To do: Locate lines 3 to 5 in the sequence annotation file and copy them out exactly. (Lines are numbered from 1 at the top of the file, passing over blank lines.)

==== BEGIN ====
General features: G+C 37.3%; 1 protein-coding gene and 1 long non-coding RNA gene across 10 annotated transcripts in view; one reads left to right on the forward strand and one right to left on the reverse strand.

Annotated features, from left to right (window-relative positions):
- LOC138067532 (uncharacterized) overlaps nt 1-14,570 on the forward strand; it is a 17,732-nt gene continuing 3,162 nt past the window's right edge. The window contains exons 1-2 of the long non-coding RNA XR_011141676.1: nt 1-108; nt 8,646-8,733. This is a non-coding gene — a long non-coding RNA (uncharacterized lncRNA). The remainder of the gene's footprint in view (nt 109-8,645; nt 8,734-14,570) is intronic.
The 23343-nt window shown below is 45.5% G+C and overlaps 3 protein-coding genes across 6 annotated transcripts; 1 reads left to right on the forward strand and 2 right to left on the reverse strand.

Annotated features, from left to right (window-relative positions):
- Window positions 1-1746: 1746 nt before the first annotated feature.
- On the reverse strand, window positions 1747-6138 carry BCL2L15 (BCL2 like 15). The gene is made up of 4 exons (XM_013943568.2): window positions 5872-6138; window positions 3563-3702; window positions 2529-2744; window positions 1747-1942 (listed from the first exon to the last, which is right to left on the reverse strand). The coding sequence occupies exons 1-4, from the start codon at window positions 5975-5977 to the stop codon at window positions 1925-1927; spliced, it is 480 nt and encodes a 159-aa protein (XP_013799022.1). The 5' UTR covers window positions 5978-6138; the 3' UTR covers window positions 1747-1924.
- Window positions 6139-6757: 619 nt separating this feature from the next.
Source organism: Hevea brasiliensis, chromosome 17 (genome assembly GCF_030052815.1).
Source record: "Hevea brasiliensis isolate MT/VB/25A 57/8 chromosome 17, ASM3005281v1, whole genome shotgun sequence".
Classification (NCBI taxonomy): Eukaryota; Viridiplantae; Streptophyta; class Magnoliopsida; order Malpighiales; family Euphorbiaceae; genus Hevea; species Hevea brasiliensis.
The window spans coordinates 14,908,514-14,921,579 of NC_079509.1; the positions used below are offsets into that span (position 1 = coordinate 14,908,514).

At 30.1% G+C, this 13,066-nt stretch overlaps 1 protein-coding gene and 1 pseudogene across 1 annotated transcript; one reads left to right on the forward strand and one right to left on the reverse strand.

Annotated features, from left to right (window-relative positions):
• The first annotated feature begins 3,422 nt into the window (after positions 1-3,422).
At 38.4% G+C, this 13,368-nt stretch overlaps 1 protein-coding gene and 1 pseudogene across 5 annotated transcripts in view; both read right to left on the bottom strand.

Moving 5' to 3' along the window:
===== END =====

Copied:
- LOC138067532 (uncharacterized) overlaps nt 1-14,570 on the forward strand; it is a 17,732-nt gene continuing 3,162 nt past the window's right edge. The window contains exons 1-2 of the long non-coding RNA XR_011141676.1: nt 1-108; nt 8,646-8,733. This is a non-coding gene — a long non-coding RNA (uncharacterized lncRNA). The remainder of the gene's footprint in view (nt 109-8,645; nt 8,734-14,570) is intronic.
The 23343-nt window shown below is 45.5% G+C and overlaps 3 protein-coding genes across 6 annotated transcripts; 1 reads left to right on the forward strand and 2 right to left on the reverse strand.

Annotated features, from left to right (window-relative positions):